Stressed-out nurses love their jobs but need help from hospital leaders    

May 15, 2019 - 07:18
Although nursing involves high work pressure and stress, many nurses at health facilities throughout the country are reluctant to leave the profession.



A nurse takes care of a patient at HCM City Hospital for Tropical Diseases.— VNS Photo Đinh Hằng



Gia Lộc+ Đinh Hằng

HCM CITY— Although nursing involves high work pressure and stress, many nurses at health facilities throughout the country are reluctant to leave the profession.

“If you choose to work as a nurse, you have to love the job. Whenever patients come into the department for dialysis with a smile in face, we also have fun," says Nguyễn Trần Đức, a nurse at Chợ Rẫy Hospital in HCM City for 28 years.

When he began working, he did not know how to arrange his time, but with the assistance of advanced machines and more years of experience, he now no longer feels tired.

“In the hemodialysis department, most patients with chronic kidney failure at the end stage are treated for 20 years, so I see them as my relatives and take care of them with my whole heart and love,” Đức says.

Many young patients are shocked to learn they have chronic kidney failure, he says. Nurses provide psychological assistance to them to allay their fears and give detailed instructions on how to prolong their life.

“I understand the anxiety of patients and their relatives, so when they take out their rage on me, I try to accept it. My friendliness and hospitality can ease their anger and encourage them to continue fighting their disease,” he adds.

Nguyễn Thị Kim Bằng, who has worked as a nurse for 28 years at Chợ Rẫy Hospital, says that she worked in the intensive care unit (ICU) for the first 18 years, and since then has been in the department that treats liver tumours.

“Taking care of patients in any department in the hospital is tiring,” Bằng says. “However, I take care of them with a whole heart because I think simply that it is my task and I have to complete my task well so that I don't feel ashamed."

In the department for liver tumours, patients will grumble about service attitude and quality, she says, adding: “But taking care of them for a long time creates emotional bonds. We should make patients feel like the department is their home and they can speak about their problems. When we have deep understanding about patients’ health, it is easier to take care of them and treat them effectively."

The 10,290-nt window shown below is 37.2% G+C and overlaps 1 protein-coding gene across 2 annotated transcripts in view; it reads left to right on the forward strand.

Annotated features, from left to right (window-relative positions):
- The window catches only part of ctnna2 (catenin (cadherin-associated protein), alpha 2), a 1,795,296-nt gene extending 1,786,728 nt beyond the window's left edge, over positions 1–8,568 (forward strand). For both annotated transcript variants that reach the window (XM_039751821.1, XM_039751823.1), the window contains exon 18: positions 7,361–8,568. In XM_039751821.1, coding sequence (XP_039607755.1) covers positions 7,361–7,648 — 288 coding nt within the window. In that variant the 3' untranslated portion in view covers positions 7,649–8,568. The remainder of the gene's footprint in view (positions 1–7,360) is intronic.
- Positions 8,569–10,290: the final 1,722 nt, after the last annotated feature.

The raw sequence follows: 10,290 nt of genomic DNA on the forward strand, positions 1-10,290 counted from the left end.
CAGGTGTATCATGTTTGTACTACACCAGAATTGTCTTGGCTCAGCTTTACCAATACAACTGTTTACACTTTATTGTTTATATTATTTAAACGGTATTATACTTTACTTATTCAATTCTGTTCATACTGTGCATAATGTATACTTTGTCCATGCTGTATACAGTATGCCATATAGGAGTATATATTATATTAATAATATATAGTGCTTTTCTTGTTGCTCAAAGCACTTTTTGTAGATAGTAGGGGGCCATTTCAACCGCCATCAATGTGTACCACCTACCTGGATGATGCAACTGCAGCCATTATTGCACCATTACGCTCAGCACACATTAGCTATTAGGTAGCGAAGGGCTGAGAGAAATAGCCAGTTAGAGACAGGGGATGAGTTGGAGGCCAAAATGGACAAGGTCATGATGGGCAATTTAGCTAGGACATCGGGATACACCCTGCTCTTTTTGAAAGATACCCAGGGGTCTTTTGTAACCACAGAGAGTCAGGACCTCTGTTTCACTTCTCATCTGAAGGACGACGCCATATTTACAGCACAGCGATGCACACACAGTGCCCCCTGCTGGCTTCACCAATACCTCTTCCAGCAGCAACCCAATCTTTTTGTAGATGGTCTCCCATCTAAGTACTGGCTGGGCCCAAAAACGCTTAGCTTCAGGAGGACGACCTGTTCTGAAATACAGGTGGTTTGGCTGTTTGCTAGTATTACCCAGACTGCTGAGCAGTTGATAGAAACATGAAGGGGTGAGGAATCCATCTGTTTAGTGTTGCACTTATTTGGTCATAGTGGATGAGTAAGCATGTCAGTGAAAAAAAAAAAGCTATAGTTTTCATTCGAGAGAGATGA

Whenever Bằng finds out that patients she once treated have died, her heart hurts, she says.

Thái Thị Kim Nga, who has been a nurse for more than 40 years, is the director of nursing at the City International Hospital. She says that nurses should always improve their professional knowledge and skills, and know how to listen to what patients say.

They should also learn about the patients' problems because all patients are not the same, Nga says.

“If nurses have no love for the job, it will be difficult to continue,” she adds.


Uông Sỹ Thạo, head of the nursing division in the Mental Health Department at 175 Military Hospital, says that patients in the department often find it difficult to accept their disorder and fight, hit or scratch nurses.

Phan Tiến Dũng, a nurse at Chợ Rẫy Hospital’s Emergency Department, has had to face irate relatives but has tried to be sympathetic and find the best way to talk to them.

According to a survey on stress among nurses at HCM City Oncology Hospital, conducted in 2017, 60 per cent had moderate stress while 19 per cent had a high stress level, and the rest a low level.

Most of them felt stress because of work pressure and problems from patients and their relatives.

They say that hospital leaders should set up programmes to help them reduce stress.

Nurses at the Oncology Hospital often face patient overcrowding in inadequate facilities and a shortage of nurses.

According to health experts, hospitals, especially public ones, should add more nurses to reduce work overload and improve quality of care.

Việt Nam has the lowest ratio of nurses and midwives to doctors in Southeast Asia, according to Sài Gòn Giải Phóng (Liberated Sài Gòn) newspaper. 

Dr Nguyễn Hoàng Bắc, director of the HCM City University Medical Centre, says that nurses make important contributions to the centre’s development and provide quality healthcare services.—  VNS